Veluwe fungi and birds


Fungi, 12 November 2017

Still 12 November 2017 in the Veluwe. After the stream and clouded agaric mushrooms in the morning, we went to Het Loo again in the afternoon. Where we saw fungi like these ones …

Fungi on branch, 12 November 2017

… and these ones (probably Trametes ochracea) …

Orange fungi, 12 November 2017

… and these orange ones …

Fungi and lichen, 12 November 2017

… and these ones, sharing a branch with lichens.

We hear nuthatch sound.

Candlesnuff fungi, 12 November 2017

Small candlesnuff fungi.

Sulphur tufts, 12 November 2017

And somewhat bigger sulphur tuft fungi.

Sulphur tufts, on 12 November 2017

On the forest floor, we could see wild boar have been digging.

Tinder fungi, 12 November 2017

Tinder fungi, on various standing …

Tinder fungi, 12 November 2017

Tinder fungus, on 12 November 2017

… and fallen trees.

Fungi, on 12 November 2017

Finally, these ones.

Stay tuned for 13 November 2017 in the Veluwe region!

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United States police think hibiscus is marijuana


This video from the USA says about itself:

16 July 2015

Growing Tropical Hibiscus is a rewarding and exciting process. Learn how to grow these fancy, dramatic dinner-plate sized flowers with the right cultural care. Full sun, and high light levels are crucial for successful flowering as well as the right amount of water and feed. All this revealed in our latest instructional video with horticulturist, Byron Martin.

After British occupation troops in Afghanistan though mung beans were opium poppy seeds … now this, from the Epoch Times in the USA:

Elderly Couple Wrongfully Arrested When Their Hibiscus Plants Were Mistaken for Marijuana

By Bowen Xiao

November 17, 2017 2:29 pm

An elderly couple from Buffalo Township in Pennsylvania was wrongly arrested for allegedly having marijuana plants on their property. Their Nationwide insurance agent reported them to the police.

Audrey and Edward Cramer said that on Sept. 20 police stormed their home, harassed them, took their plants, and arrested them while Audrey, was still partially undressed according to NBC affiliate WLWT.

But the dilemma for the police was that the plants were flowering hibiscus plants—not marijuana.

“I’m starting to understand why a lot of the public do not trust police officers,” Audrey Cramer said at a press conference. “I really feel like I’ve been smacked in the face with this, and no, I don’t think I’ll ever trust a police officer again.”

The couple filed a civil lawsuit on Thursday, Nov. 16, against Nationwide Mutual Insurance Co., Nationwide agent Jonathan Yeamans, Buffalo Township, and three of its police officers, according to Pittsburgh Tribune-Review.

In the lawsuit Edward, 69 and Audrey, 66 claim that police handcuffed the two and forced them to sit in the back of a police car for hours.

During that time, officers ransacked their home looking for the alleged marijuana, which was nonexistent. The Cramers were not charged in the incident.

The couple’s allegations include the use of excessive force, false arrest, false imprisonment, intentional infliction of emotional distress, and invasion of privacy, the Pittsburgh Tribune-Review reported.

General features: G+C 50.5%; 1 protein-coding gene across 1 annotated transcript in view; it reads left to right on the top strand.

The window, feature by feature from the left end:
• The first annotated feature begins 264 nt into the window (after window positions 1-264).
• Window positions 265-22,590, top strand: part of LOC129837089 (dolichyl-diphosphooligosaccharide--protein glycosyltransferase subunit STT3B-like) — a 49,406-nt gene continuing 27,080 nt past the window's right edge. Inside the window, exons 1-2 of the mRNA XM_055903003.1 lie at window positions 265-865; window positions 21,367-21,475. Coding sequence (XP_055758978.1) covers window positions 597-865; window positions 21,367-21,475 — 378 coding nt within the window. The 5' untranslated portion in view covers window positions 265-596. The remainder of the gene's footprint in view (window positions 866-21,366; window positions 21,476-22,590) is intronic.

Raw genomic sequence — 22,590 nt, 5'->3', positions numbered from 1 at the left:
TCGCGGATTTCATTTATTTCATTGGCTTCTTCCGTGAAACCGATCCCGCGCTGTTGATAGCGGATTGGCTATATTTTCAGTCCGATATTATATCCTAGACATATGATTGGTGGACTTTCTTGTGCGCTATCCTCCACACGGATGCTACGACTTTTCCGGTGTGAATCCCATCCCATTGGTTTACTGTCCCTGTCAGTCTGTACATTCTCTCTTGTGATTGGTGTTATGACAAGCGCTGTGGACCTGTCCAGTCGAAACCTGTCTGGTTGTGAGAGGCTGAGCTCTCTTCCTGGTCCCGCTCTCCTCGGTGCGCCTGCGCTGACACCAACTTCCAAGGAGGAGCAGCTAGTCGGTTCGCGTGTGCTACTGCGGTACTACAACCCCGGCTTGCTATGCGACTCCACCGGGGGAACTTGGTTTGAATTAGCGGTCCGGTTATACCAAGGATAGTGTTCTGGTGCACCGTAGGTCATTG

As of writing on Friday, Nov. 17, Buffalo Township has not responded to requests for comments.

The Cramers’ attorney Al Lindsay said they are seeking punitive damages.

“She came down. She opened the door. She was confronted with what she thought was a dozen police officers with assault weapons who said they had a warrant,” Lindsay told reporters at a press conference. “They pushed her. They went through the house,” WLWT reports.

The whole incident first started when a neighbor’s tree fell on the couple’s property back in September. That caused insurance agent Yeamans to come out on Oct. 5 to investigate the insurance claim.

But according to the lawsuit, Yeamans took photos of the flowering hibiscus plants growing in the couple’s backyard and sent them to police, claiming it was a marijuana operation.

The couple said Yeamans “intentionally photographed the flowering hibiscus plants in such a manner as not to reveal that they had flowers on them so that they would appear to resemble marijuana plants,” according to the complaint, the Pittsburgh Tribune-Review reported.

The suit states the wife explained to police that the plants were flowering hibiscus plants, but Sgt. Scott Hes—claiming expertise—insisted that they were marijuana plants.

Edward also repeatedly asked to show police that the plants were flowering and clearly in bloom, the Pittsburgh Tribune-Review reported.

“Why couldn’t the police see what it was?” attorney Lindsay commented to the newspaper. “Being arrested, for people like this who have no history with crime and no experience with law enforcement, this is an incredibly traumatic experience.”

After the long search and without finding any marijuana, police eventually released the Cramers from the police car.

The couple is seeking “monetary and compensatory damages,” attorneys’ fees plus court costs. They are seeking a jury trial, according to the Pittsburgh Tribune-Review.